Infiniti showed off a slightly updated Q50 yesterday at the Paris Motor Show, but nobody gave a damn because right next to it was this: the first ever production-ready variable compression-ratio engine. Here are some new, highly pornographic photos and additional details on this marvelous piece of machinery.
The big news is that Infiniti’s power goal for its diesel-killing 2.0-liter variable compression turbocharged four-cylinder is 268 horsepower, and the torque target is 287 lb-ft.
We’ve written all about how the new Jesus-engine—called the VC-T—actually works, but here’s a quick refresher video recently released by Infiniti:
And if you’d rather not watch that, here’s the gist: an engine can work most efficiently at high compression ratios, but sometimes at high engine loads (and high boost), that can yield pre-ignition and knock.
Since Infiniti doesn’t want to pull power to reduce knock when the driver gives it the beans (that kind of defeats the purpose), it created an engine that can vary the compression ratio via a “multi-link” system.
Basically, there’s an electric motor that rotates a cam, which pushes an actuator arm, spinning a “control shaft.” There’s a lower link attached to that control shaft, which gets pushed and pulled when that shaft is spun (presumably because the lower link and the control shaft have off-set axes, just like throws on a connecting rod).
That pushed (or pulled) lower link yanks shoves the multi-link, which rotates about the crankshaft, pulling or pushing the upper-link to change how high the piston goes in the cylinder, thus altering the compression ratio. The piston goes higher in the cylinder (high compression) when the driver is light on the gas, and it’s lower (for lower compression) when the driver is deep on the pedal to reduce the risk of pre-ignition.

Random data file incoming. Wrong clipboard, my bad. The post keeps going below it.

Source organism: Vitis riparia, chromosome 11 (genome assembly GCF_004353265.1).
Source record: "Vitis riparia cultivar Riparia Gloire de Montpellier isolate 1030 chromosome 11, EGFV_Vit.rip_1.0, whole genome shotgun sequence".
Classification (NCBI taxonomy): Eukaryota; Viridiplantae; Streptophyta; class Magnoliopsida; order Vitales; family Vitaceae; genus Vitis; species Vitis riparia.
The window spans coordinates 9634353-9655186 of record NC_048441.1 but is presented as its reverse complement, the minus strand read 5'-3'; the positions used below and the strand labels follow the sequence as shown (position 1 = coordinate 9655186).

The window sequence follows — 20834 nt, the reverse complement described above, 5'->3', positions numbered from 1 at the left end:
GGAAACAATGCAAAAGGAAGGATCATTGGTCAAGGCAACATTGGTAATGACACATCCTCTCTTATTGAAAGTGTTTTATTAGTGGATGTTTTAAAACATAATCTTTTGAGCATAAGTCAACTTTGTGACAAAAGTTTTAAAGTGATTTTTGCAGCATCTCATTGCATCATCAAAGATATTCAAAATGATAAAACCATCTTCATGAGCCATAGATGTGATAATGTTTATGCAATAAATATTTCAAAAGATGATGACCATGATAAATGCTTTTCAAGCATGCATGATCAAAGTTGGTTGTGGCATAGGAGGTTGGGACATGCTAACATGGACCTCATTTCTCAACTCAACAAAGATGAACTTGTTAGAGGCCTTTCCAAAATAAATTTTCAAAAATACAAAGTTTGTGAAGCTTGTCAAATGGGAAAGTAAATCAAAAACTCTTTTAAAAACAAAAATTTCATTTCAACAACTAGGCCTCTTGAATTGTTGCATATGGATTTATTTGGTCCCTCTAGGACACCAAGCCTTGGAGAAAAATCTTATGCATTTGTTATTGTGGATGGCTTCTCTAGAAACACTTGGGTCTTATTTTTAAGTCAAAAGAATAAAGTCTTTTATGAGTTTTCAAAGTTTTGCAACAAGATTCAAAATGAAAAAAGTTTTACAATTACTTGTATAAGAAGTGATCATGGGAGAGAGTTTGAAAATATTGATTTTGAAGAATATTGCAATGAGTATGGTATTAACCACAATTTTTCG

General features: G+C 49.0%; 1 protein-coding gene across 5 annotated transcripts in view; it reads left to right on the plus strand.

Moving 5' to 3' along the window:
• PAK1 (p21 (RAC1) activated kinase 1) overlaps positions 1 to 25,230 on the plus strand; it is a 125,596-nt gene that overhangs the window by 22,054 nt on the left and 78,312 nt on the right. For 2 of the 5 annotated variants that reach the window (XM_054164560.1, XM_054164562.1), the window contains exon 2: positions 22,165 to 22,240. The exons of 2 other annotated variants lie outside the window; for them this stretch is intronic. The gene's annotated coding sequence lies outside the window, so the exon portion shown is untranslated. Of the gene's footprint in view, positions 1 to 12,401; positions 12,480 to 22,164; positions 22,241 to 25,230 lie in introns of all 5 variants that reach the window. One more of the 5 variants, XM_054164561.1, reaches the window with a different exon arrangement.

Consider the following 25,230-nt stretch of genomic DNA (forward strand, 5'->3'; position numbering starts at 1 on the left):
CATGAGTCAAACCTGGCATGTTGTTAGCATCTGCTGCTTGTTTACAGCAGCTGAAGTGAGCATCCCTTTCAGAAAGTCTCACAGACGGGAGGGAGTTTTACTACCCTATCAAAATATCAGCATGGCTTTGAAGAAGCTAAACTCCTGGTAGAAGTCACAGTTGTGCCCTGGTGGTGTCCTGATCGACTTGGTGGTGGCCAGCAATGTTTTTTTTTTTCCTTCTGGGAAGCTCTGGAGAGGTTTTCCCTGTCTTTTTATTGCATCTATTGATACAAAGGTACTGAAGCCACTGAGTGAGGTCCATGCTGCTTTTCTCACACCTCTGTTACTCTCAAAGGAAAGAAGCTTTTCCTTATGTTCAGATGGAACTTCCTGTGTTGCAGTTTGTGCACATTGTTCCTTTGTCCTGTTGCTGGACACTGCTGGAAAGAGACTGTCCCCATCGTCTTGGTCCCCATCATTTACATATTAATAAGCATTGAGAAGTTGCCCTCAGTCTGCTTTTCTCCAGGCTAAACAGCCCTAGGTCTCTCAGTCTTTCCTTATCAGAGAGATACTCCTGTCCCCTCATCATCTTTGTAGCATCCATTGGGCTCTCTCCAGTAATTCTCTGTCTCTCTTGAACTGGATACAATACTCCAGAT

The compression ratio can vary from 8:1 all the way up to 14:1, and Infiniti says this yields “an engine that combines the power of a high-performance 2.0-liter turbo gasoline engine with the torque and efficiency of an advanced diesel powertrain.”
Plus, they say, it doesn’t have the negative emissions of the diesel, and the Noise, Vibration and Harshness will be much better than the oil burner. In other words, this thing, under development for more than 20 years and finally set for production in 2018, really is meant to slay diesels.
Here are some new images of Infiniti’s crown jewel :